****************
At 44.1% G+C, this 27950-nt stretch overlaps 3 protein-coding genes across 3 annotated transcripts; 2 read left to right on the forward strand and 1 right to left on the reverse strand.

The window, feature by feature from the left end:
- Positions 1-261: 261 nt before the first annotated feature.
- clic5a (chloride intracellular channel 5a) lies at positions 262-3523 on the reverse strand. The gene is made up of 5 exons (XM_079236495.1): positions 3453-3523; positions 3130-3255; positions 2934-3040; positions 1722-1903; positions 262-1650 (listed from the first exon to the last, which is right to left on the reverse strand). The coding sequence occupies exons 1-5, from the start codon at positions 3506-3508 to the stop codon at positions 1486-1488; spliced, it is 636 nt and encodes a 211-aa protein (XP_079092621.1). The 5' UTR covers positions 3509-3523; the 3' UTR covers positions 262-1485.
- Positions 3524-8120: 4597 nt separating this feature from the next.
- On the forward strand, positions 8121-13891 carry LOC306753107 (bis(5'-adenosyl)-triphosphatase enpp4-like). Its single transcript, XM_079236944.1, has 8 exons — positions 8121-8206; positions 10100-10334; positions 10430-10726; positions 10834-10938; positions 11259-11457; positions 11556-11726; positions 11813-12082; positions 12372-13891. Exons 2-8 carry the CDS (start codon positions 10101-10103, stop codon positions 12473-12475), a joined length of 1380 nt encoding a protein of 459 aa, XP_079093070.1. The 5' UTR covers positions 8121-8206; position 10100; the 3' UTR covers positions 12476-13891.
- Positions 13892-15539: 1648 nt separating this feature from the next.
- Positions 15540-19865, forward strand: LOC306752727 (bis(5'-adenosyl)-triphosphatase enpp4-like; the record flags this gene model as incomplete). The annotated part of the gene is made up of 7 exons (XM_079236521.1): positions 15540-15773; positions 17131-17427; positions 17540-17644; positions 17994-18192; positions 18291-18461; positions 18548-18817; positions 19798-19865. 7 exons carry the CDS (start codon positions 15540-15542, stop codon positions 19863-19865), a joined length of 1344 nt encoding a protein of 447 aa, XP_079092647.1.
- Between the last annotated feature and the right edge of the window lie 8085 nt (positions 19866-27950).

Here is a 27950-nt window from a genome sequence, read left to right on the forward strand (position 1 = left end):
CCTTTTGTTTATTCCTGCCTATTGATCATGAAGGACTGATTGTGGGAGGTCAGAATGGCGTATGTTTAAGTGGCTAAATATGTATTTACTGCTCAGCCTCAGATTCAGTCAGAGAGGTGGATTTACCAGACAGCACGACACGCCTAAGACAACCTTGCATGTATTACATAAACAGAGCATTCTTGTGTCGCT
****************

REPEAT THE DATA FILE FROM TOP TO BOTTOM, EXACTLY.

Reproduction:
At 44.1% G+C, this 27950-nt stretch overlaps 3 protein-coding genes across 3 annotated transcripts; 2 read left to right on the forward strand and 1 right to left on the reverse strand.

The window, feature by feature from the left end:
- Positions 1-261: 261 nt before the first annotated feature.
- clic5a (chloride intracellular channel 5a) lies at positions 262-3523 on the reverse strand. The gene is made up of 5 exons (XM_079236495.1): positions 3453-3523; positions 3130-3255; positions 2934-3040; positions 1722-1903; positions 262-1650 (listed from the first exon to the last, which is right to left on the reverse strand). The coding sequence occupies exons 1-5, from the start codon at positions 3506-3508 to the stop codon at positions 1486-1488; spliced, it is 636 nt and encodes a 211-aa protein (XP_079092621.1). The 5' UTR covers positions 3509-3523; the 3' UTR covers positions 262-1485.
- Positions 3524-8120: 4597 nt separating this feature from the next.
- On the forward strand, positions 8121-13891 carry LOC306753107 (bis(5'-adenosyl)-triphosphatase enpp4-like). Its single transcript, XM_079236944.1, has 8 exons — positions 8121-8206; positions 10100-10334; positions 10430-10726; positions 10834-10938; positions 11259-11457; positions 11556-11726; positions 11813-12082; positions 12372-13891. Exons 2-8 carry the CDS (start codon positions 10101-10103, stop codon positions 12473-12475), a joined length of 1380 nt encoding a protein of 459 aa, XP_079093070.1. The 5' UTR covers positions 8121-8206; position 10100; the 3' UTR covers positions 12476-13891.
- Positions 13892-15539: 1648 nt separating this feature from the next.
- Positions 15540-19865, forward strand: LOC306752727 (bis(5'-adenosyl)-triphosphatase enpp4-like; the record flags this gene model as incomplete). The annotated part of the gene is made up of 7 exons (XM_079236521.1): positions 15540-15773; positions 17131-17427; positions 17540-17644; positions 17994-18192; positions 18291-18461; positions 18548-18817; positions 19798-19865. 7 exons carry the CDS (start codon positions 15540-15542, stop codon positions 19863-19865), a joined length of 1344 nt encoding a protein of 447 aa, XP_079092647.1.
- Between the last annotated feature and the right edge of the window lie 8085 nt (positions 19866-27950).

Here is a 27950-nt window from a genome sequence, read left to right on the forward strand (position 1 = left end):
CCTTTTGTTTATTCCTGCCTATTGATCATGAAGGACTGATTGTGGGAGGTCAGAATGGCGTATGTTTAAGTGGCTAAATATGTATTTACTGCTCAGCCTCAGATTCAGTCAGAGAGGTGGATTTACCAGACAGCACGACACGCCTAAGACAACCTTGCATGTATTACATAAACAGAGCATTCTTGTGTCGCT